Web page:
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Ellsworth AFB EOD team responds to accident with truck carrying Navy projectiles

ELLSWORTH AIR FORCE BASE, S.D. (AFNS) --

A six-man team from the 28th Civil Engineer Squadron explosive ordnance disposal flight responded to a vehicle collision on Highway 212 in Montana last month. The crash involved two tractor trailers – one carrying fertilizer and the other U.S. Navy high-explosive projectiles.

“Around 10:30 (p.m.), I received a call from command post requesting our assistance with a vehicular accident involving military ordnance,” explained Staff Sgt. Andrew, an EOD team leader. “Initially, they were saying that ordnance was scattered all over the highway, and we were the closest team to respond. I gathered as much information as I could, recalled my team and notified my leadership.”


Andrew and two other Airmen – Senior Airman Chad and Airman 1st Class Dillon, both EOD team members – went to their shop at Ellsworth Air Force Base, gathered their gear and equipment, and headed out to the accident scene around 1:30 a.m. They drove through blizzard conditions to the site just west of Hammond, where a sheriff was waiting for them.


The EOD team’s initial concern was to secure the site and determine if there were any immediate hazards. Three pallets had ejected from the truck carrying Navy munitions, two of which had broken open and scattered munitions across the highway and on the side of the road.


The EOD team first needed to verify that the area was safe to operate in. Once they concluded it was, they got to work.


The Airmen set about uncovering each of the 70-pound munitions. The recovery was difficult because many of the projectiles had been obscured by the nearly white-out conditions. A metal detector was even needed to locate a final round, which had become buried in the snow. The team accounted for all 480 projectiles and sorted them into groups: damaged and undamaged.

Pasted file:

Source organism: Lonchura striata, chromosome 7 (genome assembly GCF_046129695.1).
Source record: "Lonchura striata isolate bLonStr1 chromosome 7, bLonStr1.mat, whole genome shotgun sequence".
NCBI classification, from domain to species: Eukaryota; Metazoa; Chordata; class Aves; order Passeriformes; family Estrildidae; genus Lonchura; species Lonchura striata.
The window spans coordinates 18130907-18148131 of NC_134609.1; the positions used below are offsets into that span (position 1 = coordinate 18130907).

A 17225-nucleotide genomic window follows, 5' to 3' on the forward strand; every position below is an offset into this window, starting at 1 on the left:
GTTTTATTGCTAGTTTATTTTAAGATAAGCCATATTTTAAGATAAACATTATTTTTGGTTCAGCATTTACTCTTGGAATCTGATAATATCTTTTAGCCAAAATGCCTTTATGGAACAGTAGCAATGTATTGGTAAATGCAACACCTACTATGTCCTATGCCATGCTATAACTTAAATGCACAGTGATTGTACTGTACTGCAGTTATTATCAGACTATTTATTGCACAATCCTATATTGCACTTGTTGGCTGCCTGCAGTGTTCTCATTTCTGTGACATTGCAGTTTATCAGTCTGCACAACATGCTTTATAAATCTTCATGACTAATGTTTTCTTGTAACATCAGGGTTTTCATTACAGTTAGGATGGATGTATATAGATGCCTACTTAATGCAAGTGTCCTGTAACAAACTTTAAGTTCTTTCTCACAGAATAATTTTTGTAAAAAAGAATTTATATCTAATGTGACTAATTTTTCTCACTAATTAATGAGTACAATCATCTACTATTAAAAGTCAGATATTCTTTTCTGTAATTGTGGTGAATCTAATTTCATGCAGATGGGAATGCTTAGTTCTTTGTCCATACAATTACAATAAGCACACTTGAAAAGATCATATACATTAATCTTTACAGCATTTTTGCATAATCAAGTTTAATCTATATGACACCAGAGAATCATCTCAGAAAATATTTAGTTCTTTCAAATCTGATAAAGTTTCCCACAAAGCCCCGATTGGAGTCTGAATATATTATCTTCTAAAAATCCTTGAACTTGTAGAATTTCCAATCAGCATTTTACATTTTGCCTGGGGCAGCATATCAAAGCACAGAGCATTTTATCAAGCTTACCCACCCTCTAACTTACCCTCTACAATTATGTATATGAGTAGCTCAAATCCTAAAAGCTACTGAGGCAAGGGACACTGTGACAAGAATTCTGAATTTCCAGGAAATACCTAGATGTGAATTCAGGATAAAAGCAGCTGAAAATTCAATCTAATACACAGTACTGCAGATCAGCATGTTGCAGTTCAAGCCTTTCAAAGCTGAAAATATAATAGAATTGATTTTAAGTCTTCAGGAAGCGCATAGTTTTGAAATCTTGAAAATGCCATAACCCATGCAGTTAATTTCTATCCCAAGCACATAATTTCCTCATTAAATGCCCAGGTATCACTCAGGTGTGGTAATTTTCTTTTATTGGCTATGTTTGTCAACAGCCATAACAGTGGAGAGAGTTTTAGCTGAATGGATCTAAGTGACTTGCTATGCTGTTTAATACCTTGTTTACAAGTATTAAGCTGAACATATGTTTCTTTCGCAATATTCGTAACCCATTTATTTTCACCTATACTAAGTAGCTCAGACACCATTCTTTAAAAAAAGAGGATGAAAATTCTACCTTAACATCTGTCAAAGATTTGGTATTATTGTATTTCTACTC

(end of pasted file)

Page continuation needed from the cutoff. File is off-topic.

“Sixty of those I deemed to be unsafe to transport or ship,” Andrew stated. “So, we had to work with local authorities and a local land owner to find a disposal area that was not too far away, since it was hazardous to transport, but that also had adequate room away from any personnel and property so that we could dispose of them and not damage anything nearby.”


Not knowing the full extent of the accident when they first set out, the initial EOD team only brought 28 blocks of C4 plastic explosives with them for ordnance disposal purposes. After they’d sorted through the munitions, they realized that they’d need closer to 100 blocks total to safely dispose of the 60 damaged munitions.


A secondary team was called in. Staff Sgt. Dustin, an EOD team member, and Senior Airman Adam, an EOD journeyman, worked with base munitions and EOD leadership to get an emergency issue done for the additional C4, which they transported in. They also assisted the first team with the overall clean-up effort of preparing the remaining 420 munitions for transport. Their efforts enabled the road to be reopened again the next evening.


“Highway 212 is almost the only route from Belle Fourche (South Dakota) into Billings, Montana,” Andrew said. “To go all the way around is a huge inconvenience. I think opening up the (Montana state road) without anybody getting hurt further than what happened initially was pretty important.”